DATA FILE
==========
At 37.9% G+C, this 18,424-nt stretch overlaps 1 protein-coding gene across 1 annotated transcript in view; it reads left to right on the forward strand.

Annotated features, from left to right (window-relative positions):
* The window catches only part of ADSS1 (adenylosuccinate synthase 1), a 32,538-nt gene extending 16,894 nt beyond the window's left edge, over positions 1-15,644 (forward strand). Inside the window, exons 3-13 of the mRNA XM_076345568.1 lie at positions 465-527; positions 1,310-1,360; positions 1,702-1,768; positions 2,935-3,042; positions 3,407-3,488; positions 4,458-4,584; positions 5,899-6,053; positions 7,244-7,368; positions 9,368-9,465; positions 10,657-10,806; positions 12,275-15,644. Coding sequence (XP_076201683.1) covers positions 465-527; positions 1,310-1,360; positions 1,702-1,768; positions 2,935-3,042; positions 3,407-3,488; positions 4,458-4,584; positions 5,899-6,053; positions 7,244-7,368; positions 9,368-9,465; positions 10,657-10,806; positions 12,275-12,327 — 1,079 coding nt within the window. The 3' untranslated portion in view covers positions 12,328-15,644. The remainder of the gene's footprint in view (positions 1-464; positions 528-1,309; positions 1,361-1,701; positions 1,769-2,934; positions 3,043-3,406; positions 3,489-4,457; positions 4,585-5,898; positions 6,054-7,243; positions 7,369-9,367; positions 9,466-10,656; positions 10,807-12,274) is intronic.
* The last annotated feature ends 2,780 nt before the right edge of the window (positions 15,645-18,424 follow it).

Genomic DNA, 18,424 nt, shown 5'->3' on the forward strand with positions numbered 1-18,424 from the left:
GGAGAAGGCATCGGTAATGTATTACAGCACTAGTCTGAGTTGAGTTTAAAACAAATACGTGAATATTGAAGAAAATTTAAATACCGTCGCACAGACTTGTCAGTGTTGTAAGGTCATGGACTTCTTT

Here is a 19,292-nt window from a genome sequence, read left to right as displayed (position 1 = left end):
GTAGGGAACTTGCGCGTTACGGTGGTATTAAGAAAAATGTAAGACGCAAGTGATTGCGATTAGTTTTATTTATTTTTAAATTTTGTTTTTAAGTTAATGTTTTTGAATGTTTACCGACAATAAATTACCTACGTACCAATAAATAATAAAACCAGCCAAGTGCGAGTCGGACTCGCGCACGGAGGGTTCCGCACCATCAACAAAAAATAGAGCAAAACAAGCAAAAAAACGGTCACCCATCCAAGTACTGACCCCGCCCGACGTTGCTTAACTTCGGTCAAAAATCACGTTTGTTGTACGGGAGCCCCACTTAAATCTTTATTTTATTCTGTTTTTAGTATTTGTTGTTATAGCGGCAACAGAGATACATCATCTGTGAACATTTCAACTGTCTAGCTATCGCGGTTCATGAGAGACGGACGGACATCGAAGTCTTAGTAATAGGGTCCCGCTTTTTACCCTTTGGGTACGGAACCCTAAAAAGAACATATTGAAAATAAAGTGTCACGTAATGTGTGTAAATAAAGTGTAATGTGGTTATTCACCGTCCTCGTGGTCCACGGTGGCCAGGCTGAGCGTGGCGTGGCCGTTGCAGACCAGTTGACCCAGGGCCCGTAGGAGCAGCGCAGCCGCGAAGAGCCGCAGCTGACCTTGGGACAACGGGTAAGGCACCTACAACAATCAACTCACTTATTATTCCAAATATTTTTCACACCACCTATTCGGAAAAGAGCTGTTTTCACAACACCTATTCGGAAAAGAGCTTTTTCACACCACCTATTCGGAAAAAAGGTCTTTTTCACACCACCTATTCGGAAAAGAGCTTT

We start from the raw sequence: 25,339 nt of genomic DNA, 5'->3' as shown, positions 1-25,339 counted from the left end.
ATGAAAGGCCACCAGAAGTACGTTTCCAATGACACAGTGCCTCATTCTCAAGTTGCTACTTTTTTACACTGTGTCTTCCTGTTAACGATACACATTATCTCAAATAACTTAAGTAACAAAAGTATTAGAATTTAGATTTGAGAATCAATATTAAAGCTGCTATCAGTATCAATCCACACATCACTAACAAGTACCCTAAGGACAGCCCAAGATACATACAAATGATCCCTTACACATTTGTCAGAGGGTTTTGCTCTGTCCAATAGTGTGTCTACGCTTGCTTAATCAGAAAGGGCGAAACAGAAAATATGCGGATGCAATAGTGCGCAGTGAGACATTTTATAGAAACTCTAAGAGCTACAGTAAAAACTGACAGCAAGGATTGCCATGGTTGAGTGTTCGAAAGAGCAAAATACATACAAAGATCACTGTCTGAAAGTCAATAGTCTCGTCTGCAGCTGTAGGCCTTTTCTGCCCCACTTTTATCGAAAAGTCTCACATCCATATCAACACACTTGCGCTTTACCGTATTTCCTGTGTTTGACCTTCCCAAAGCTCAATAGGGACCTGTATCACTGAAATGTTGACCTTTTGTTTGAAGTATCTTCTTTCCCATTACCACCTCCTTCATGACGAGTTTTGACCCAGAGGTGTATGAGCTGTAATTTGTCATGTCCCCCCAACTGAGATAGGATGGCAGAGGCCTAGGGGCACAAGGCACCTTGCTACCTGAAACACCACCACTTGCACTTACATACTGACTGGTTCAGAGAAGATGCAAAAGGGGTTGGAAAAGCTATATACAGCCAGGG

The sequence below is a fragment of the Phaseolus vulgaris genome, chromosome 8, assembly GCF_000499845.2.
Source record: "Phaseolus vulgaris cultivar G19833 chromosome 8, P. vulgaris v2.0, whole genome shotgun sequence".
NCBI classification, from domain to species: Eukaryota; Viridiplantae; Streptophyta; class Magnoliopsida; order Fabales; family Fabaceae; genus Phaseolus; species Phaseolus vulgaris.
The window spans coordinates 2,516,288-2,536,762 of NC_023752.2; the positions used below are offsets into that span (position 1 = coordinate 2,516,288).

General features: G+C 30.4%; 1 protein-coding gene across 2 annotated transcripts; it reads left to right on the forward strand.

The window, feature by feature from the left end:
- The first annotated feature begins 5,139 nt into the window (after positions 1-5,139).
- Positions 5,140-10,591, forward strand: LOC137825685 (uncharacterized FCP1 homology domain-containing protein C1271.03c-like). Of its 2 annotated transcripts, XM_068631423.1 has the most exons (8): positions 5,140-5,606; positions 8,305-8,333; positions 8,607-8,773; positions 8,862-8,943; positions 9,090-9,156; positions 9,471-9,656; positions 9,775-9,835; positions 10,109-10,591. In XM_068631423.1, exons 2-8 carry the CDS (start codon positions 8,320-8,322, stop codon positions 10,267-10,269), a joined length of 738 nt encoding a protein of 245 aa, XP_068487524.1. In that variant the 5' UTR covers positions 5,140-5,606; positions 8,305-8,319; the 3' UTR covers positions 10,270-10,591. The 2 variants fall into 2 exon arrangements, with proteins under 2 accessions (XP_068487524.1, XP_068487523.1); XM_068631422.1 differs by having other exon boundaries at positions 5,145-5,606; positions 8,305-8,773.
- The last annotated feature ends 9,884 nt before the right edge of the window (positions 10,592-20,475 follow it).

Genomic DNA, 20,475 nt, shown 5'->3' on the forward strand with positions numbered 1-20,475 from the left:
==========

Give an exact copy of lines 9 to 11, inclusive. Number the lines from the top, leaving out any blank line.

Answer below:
We start from the raw sequence: 25,339 nt of genomic DNA, 5'->3' as shown, positions 1-25,339 counted from the left end.
ATGAAAGGCCACCAGAAGTACGTTTCCAATGACACAGTGCCTCATTCTCAAGTTGCTACTTTTTTACACTGTGTCTTCCTGTTAACGATACACATTATCTCAAATAACTTAAGTAACAAAAGTATTAGAATTTAGATTTGAGAATCAATATTAAAGCTGCTATCAGTATCAATCCACACATCACTAACAAGTACCCTAAGGACAGCCCAAGATACATACAAATGATCCCTTACACATTTGTCAGAGGGTTTTGCTCTGTCCAATAGTGTGTCTACGCTTGCTTAATCAGAAAGGGCGAAACAGAAAATATGCGGATGCAATAGTGCGCAGTGAGACATTTTATAGAAACTCTAAGAGCTACAGTAAAAACTGACAGCAAGGATTGCCATGGTTGAGTGTTCGAAAGAGCAAAATACATACAAAGATCACTGTCTGAAAGTCAATAGTCTCGTCTGCAGCTGTAGGCCTTTTCTGCCCCACTTTTATCGAAAAGTCTCACATCCATATCAACACACTTGCGCTTTACCGTATTTCCTGTGTTTGACCTTCCCAAAGCTCAATAGGGACCTGTATCACTGAAATGTTGACCTTTTGTTTGAAGTATCTTCTTTCCCATTACCACCTCCTTCATGACGAGTTTTGACCCAGAGGTGTATGAGCTGTAATTTGTCATGTCCCCCCAACTGAGATAGGATGGCAGAGGCCTAGGGGCACAAGGCACCTTGCTACCTGAAACACCACCACTTGCACTTACATACTGACTGGTTCAGAGAAGATGCAAAAGGGGTTGGAAAAGCTATATACAGCCAGGG

The sequence below is a fragment of the Phaseolus vulgaris genome, chromosome 8, assembly GCF_000499845.2.